I started writing weekly and, outside of a 2-week break at Christmas and a summer break over July, I hit send every week with a new article. I met with dozens of people looking to calm their chaos and change their habits. It’s been incredibly rewarding to work with those who signed on for regular productivity consulting. I couldn’t ask for better clients.
Like most years, it’s been up and down. Last summer started with so much excitement. I felt so motivated and driven.
Since then I have ridden the rollercoaster of feeling exhausted and deflated, optimistic and hopeful, overwhelmed and disinterested. I have written over 70,000 words and deleted countless more. I have scrapped dozens of ideas and reworked dozens more. Sure, I have had some no-shows and tire-kickers, but mostly effective and powerful one-on-one sessions. I questioned my talent over and over, only to have someone (maybe even you) tell me they needed to read something I wrote or hear something I said.
Personally, I felt so much joy reconnecting with my friends and family post-vaccination. Going out for meals, having people over for dinner, going to concerts and weddings, and travelling. I felt (and still feel) grief over the deaths of both our senior cats, only 6 months apart, but also excitement and anticipation of adopting new ones.
I am a few steps further into the labyrinth of my life, here are a few things I learned along this particular stretch.
Consistency is key
Starting something can be scary and hard. But once you get going, that beginning part is full of so much wonder and enthusiasm.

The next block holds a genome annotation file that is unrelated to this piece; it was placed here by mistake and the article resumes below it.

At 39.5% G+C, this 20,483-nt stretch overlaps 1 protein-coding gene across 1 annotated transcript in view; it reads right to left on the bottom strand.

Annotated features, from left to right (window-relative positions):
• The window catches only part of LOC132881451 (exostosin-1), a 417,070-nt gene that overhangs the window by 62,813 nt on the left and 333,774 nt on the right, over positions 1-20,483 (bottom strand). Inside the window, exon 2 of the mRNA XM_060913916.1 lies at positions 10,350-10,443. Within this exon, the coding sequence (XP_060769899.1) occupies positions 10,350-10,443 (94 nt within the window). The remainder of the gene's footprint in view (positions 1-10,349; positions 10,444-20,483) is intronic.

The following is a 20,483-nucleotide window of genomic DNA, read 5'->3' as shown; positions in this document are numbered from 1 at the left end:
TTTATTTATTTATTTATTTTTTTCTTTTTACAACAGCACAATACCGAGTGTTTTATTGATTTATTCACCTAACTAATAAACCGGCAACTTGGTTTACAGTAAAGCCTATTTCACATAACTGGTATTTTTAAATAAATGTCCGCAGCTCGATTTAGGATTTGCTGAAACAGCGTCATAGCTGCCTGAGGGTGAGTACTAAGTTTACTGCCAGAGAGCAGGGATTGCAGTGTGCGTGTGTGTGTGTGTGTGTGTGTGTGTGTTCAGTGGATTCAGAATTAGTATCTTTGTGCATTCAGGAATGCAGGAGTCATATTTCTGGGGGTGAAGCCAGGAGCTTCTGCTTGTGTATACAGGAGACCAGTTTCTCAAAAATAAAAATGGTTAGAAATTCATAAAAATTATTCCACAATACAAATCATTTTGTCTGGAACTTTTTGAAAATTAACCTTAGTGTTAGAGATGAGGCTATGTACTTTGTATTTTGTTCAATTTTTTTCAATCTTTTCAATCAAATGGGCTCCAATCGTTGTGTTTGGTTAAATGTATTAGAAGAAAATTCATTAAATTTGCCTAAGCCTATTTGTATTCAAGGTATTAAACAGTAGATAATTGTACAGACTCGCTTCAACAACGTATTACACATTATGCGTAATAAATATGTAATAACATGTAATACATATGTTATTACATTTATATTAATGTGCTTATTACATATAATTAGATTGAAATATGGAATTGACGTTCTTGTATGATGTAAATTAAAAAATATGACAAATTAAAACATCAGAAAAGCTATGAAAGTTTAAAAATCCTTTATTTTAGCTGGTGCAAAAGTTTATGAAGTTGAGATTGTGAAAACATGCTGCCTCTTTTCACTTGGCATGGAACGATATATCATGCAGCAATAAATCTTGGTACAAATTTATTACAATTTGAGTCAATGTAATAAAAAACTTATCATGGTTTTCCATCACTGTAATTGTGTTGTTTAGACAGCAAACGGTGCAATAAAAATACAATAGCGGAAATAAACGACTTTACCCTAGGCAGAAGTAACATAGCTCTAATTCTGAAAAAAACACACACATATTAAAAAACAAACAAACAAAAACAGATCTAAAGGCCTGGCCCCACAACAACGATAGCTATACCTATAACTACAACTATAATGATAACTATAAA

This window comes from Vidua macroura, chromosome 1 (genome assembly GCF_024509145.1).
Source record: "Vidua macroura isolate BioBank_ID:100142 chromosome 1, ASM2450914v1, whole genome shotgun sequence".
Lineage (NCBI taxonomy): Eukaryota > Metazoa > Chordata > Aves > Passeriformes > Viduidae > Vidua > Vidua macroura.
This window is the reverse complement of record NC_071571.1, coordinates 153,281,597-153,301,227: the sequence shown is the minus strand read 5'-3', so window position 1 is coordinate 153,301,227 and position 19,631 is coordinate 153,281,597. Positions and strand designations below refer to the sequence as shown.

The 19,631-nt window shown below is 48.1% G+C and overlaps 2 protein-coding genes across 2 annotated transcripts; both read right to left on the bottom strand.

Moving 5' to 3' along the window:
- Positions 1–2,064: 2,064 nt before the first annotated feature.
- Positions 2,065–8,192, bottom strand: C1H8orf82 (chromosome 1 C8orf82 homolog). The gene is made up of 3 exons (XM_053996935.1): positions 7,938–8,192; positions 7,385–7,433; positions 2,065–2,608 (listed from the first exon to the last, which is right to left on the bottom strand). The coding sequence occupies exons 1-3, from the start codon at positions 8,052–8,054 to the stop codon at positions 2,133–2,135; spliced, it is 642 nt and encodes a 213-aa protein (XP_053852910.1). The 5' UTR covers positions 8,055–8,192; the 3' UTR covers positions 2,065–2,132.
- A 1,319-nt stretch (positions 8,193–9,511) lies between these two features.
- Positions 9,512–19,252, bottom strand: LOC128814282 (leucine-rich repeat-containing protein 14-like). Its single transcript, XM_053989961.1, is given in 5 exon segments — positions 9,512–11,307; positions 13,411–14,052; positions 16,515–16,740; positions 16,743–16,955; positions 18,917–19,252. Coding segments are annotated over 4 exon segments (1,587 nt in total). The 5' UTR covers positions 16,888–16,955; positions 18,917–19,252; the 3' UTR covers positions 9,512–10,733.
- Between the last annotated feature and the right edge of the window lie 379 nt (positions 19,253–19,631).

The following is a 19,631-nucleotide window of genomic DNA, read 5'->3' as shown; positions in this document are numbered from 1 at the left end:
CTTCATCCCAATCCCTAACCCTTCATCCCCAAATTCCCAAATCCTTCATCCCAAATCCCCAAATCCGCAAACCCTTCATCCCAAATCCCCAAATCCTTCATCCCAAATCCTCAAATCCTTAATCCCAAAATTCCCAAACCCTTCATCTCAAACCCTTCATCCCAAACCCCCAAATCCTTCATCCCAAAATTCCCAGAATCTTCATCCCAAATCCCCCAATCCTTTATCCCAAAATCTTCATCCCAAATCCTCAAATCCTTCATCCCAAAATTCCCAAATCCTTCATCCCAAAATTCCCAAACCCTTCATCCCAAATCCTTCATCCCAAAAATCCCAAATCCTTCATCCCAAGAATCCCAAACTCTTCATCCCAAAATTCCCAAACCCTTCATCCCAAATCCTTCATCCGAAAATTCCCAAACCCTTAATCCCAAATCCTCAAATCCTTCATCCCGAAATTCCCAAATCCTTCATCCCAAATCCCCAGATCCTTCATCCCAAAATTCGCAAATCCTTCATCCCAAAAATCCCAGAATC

The true test is keeping it going after months and months. It’s easy to push yourself and feel motivated when something is new and feels full of endless possibilities.
It starts to feel harder when the shine wears off. It’s hard to keep at it when you are tired, sick, unmotivated, or feeling low. It’s hard when it is -28C outside and dark most of the time. It’s hard when you are dealing with a significant personal loss or family stressors.
But if you can keep going, even on the days that you don’t feel like it, the snowball keeps building.
Being consistent in my writing practice every weekday. Being consistent in my fitness every day. Being consistent in my daily reflection. These all combined into continuous momentum that I am proud of. I have published 46 articles, am on 1675 days in a row of fitness, and have nearly 3 years of daily reflections under my belt.
Be consistent and move the needle every day, just a bit.
Just because you love it, doesn’t mean it isn’t work
When asked about my work, I can genuinely say that I love it (which is rare, I think). I love to write. I love working with my clients. I find both extremely fulfilling.